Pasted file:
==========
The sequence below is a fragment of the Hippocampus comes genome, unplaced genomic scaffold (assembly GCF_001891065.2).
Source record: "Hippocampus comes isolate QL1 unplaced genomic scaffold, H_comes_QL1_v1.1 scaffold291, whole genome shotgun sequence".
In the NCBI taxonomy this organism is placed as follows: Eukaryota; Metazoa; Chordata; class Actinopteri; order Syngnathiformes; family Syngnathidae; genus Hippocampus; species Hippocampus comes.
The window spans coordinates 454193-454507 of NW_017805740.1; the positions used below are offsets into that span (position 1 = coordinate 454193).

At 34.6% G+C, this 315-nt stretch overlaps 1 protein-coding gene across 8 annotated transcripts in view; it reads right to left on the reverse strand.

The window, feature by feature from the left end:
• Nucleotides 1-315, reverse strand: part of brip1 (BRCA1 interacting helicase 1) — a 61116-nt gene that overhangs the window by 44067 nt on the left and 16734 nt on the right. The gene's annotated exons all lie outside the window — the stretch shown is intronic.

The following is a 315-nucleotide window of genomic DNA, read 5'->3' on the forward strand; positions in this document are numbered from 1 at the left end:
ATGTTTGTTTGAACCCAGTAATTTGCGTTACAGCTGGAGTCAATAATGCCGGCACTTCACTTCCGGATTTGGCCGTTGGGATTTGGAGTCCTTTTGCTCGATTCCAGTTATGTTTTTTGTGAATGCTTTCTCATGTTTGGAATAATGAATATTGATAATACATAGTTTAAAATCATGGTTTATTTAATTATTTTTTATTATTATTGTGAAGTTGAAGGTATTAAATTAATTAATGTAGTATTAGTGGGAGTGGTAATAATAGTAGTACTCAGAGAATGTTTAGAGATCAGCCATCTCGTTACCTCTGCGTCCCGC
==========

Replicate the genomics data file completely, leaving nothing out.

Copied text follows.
The sequence below is a fragment of the Hippocampus comes genome, unplaced genomic scaffold (assembly GCF_001891065.2).
Source record: "Hippocampus comes isolate QL1 unplaced genomic scaffold, H_comes_QL1_v1.1 scaffold291, whole genome shotgun sequence".
In the NCBI taxonomy this organism is placed as follows: Eukaryota; Metazoa; Chordata; class Actinopteri; order Syngnathiformes; family Syngnathidae; genus Hippocampus; species Hippocampus comes.
The window spans coordinates 454193-454507 of NW_017805740.1; the positions used below are offsets into that span (position 1 = coordinate 454193).

At 34.6% G+C, this 315-nt stretch overlaps 1 protein-coding gene across 8 annotated transcripts in view; it reads right to left on the reverse strand.

The window, feature by feature from the left end:
• Nucleotides 1-315, reverse strand: part of brip1 (BRCA1 interacting helicase 1) — a 61116-nt gene that overhangs the window by 44067 nt on the left and 16734 nt on the right. The gene's annotated exons all lie outside the window — the stretch shown is intronic.

The following is a 315-nucleotide window of genomic DNA, read 5'->3' on the forward strand; positions in this document are numbered from 1 at the left end:
ATGTTTGTTTGAACCCAGTAATTTGCGTTACAGCTGGAGTCAATAATGCCGGCACTTCACTTCCGGATTTGGCCGTTGGGATTTGGAGTCCTTTTGCTCGATTCCAGTTATGTTTTTTGTGAATGCTTTCTCATGTTTGGAATAATGAATATTGATAATACATAGTTTAAAATCATGGTTTATTTAATTATTTTTTATTATTATTGTGAAGTTGAAGGTATTAAATTAATTAATGTAGTATTAGTGGGAGTGGTAATAATAGTAGTACTCAGAGAATGTTTAGAGATCAGCCATCTCGTTACCTCTGCGTCCCGC